Our Final Assignment

Yesterday I attended a special event for the Elizabeth Glaser Pediatric AIDS Foundation (EGPAF). The event celebrated the end of an eight-year project — called Project HEART — that provided HIV/AIDS prevention and treatment services in South Africa. I don’t want to go all technical on you and try to explain what Project HEART was. But if you’d like to learn more, visit this page on the EGPAF site. There’s a great video about Project HEART about halfway down the page.

The EGPAF end-of-project event. Windowless hotel conference rooms aren’t the best places for photography, but here’s one of the few photos I’m happy with.

I’ve been sitting in front of my computer for some time now, trying to formulate some coherent thoughts about what this event meant to me. I’m finding it really difficult. Let me try to break it down.

1) I worked for EGPAF for many years, and I’m passionate about HIV/AIDS issues.

2) I ‘found myself’ through my work with EGPAF. If I hadn’t stumbled into a job there (thank you, Jennifer Morgan Gray), I probably never would have come to Africa, and I never would have met Jon.

3) Even though Jon is gone from this world, yesterday was filled with reminders of him and his powerful work.

A few months ago, Jon and I attended an EGPAF community celebration in North West province. You may remember my blog post about it. Several of the photos that Jon took that day were on display at yesterday’s event.

Jon’s photos on display at the EGPAF event.

This was probably Jon’s favorite photo in the exhibition.

My favorite.

Jon and I began working together on this exhibition several months ago. I was actually coordinating the printing and mounting of the photos during the week that Jon died. (By the way, thank you to Derek and Darren at Martin Gibbs for keeping the exhibition on track when I wasn’t able to. You guys rock.)

Jon’s pictures were in the reports and brochures handed out at yesterday’s event, and in the PowerPoint slides used by the EGPAF presenters. There were EGPAF staff members there who knew Jon longer than I did. Jon shot his first assignment for EGPAF in 2004 — the same year that Project HEART began. Jon was the first photographer to put a face on EGPAF’s work in Africa.

When the event program actually began, the first thing we did was watch EGPAF’s ‘identity video’ — a short film telling the story of who Elizabeth Glaser was, how the Foundation began, and the work it does today. I’ve seen this video hundreds of times, but probably not for a year or so. I cried and cried as I watched it yesterday, for so many reasons. Today, I keep watching it over and over.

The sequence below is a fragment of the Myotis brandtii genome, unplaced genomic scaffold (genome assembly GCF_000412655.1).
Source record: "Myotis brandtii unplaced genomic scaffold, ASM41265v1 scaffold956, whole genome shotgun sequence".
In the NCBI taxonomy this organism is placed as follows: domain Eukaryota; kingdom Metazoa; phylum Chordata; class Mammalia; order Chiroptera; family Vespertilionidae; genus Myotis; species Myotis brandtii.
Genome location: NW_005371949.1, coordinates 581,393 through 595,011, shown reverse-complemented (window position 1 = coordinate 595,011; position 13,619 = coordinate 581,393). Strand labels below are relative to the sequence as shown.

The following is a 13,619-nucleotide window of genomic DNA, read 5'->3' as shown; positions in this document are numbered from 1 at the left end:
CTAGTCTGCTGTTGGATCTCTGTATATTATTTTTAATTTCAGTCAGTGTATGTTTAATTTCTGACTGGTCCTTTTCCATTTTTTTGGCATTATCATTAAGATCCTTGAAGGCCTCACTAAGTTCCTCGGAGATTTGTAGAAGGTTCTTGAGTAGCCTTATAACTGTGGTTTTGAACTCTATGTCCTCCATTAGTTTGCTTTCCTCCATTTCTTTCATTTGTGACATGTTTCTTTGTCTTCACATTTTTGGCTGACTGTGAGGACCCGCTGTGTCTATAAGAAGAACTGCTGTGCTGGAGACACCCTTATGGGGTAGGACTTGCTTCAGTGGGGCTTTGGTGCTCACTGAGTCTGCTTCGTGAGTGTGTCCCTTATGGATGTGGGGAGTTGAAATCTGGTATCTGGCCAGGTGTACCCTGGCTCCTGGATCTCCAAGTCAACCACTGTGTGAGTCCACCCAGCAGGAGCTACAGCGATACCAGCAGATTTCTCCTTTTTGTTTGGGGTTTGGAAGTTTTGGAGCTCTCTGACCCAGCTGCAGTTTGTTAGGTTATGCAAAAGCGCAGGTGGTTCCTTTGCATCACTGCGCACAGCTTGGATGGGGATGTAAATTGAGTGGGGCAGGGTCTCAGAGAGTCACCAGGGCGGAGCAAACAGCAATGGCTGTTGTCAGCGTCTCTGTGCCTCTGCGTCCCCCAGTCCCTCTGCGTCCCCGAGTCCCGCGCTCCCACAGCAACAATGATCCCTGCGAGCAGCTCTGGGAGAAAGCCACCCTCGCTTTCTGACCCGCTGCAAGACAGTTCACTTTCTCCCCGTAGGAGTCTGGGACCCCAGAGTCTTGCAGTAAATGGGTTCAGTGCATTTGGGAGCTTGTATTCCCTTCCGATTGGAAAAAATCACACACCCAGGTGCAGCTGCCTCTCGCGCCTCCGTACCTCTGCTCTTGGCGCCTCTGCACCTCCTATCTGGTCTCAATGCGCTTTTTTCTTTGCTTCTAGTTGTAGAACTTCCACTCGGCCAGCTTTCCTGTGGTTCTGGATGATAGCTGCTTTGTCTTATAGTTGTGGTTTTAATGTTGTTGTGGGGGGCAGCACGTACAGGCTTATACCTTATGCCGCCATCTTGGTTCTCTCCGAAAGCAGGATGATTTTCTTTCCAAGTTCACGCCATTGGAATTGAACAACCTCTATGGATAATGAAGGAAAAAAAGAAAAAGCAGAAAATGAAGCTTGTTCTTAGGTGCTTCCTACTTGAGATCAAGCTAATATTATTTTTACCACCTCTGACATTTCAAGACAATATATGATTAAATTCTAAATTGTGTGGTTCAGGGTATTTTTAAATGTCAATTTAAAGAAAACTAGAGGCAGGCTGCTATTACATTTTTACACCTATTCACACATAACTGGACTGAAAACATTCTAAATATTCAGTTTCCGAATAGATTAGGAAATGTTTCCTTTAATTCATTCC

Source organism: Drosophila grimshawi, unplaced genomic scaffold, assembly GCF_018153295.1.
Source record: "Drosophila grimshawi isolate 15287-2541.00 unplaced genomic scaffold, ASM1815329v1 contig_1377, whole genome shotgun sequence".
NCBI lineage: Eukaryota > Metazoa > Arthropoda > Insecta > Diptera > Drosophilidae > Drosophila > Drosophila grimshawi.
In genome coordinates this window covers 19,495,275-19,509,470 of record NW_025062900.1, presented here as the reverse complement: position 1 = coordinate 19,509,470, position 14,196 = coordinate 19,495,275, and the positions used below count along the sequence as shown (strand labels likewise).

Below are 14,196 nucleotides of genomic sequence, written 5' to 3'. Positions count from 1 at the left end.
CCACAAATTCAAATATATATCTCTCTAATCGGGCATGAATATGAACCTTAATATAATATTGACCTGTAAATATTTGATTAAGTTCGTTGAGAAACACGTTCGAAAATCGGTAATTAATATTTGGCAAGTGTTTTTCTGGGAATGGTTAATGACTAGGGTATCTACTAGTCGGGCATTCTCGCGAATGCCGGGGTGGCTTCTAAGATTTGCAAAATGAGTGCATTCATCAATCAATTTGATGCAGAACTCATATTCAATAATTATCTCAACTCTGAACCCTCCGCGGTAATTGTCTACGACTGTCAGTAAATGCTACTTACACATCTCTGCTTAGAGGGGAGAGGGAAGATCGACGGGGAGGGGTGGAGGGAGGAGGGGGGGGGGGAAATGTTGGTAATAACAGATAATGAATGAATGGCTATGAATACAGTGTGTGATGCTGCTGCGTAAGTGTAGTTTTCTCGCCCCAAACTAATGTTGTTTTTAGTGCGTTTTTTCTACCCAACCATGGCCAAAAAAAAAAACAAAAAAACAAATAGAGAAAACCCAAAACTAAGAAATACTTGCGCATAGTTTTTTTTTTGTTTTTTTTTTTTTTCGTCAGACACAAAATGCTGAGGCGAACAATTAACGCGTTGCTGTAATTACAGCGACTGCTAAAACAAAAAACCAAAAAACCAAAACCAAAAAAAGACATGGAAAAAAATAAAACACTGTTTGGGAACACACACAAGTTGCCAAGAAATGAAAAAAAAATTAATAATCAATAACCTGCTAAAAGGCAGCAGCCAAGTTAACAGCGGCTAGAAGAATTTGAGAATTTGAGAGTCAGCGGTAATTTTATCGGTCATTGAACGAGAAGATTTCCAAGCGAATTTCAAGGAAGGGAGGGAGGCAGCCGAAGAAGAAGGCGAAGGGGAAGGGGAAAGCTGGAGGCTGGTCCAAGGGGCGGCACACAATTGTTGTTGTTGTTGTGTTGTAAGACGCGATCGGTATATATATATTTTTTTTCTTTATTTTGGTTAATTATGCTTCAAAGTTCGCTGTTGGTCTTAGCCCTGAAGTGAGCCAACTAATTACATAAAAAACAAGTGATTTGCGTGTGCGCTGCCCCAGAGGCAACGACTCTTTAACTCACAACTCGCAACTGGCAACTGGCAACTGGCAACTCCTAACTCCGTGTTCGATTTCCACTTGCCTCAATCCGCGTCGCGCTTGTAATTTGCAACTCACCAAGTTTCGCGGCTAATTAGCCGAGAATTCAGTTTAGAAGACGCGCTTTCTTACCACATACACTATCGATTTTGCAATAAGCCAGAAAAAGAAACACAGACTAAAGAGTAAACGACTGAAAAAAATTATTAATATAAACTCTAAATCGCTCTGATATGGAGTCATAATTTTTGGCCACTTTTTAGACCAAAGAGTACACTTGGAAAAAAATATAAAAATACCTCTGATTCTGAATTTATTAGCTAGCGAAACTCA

Please watch if you have five minutes to spare. It’s an incredible video, and many of the photos used in it are Jon’s.

The Time to Eliminate Pediatric AIDS is Now from EGPAF on Vimeo.

During yesterday’s event, a woman named Grace stood up to share her experiences living as an HIV-positive mother in South Africa. Thanks to EGPAF and Project HEART, Grace received the counseling and treatment she needed to give birth to an HIV-negative child. Her son, who was sitting in the front row when Grace spoke, is three years old and healthy.

I took a photo of Grace, and when I looked at it this morning I laughed inside. Jon always hated taking photos of ‘talking heads’ (i.e., people standing at podiums not doing anything interesting). When he was forced to do it, he liked to photograph the talking heads from stange angles, to make the photos more interesting. It used to drive me crazy when I worked for EGPAF, because I was always looking for head-on shots of people’s faces to use on the website.

And now I’ve gone and done the same thing, without even realizing it.

Grace tells her inspiring story. This photo makes her look like the incredibly strong woman that she is.

If you’d like a closer look, here some of my favorite photos from yesterday’s exhibition.

©Jon Hrusa/EGPAF

©Jon Hrusa/EGPAF

©Jon Hrusa/EGPAF

©Jon Hrusa/EGPAF

©Jon Hrusa/EGPAF

©Jon Hrusa/EGPAF

©Jon Hrusa/EGPAF

©Jon Hrusa/EGPAF

It’s a tragedy that Jon wasn’t with me at that event. He should have been there, fidgeting in his seat and complaining to me in an inappropriately loud whisper that he was bored and wanted a Coke.

But you know…I think maybe he really was there, somewhere, somehow. Why else did I shoot that talking head the way I did?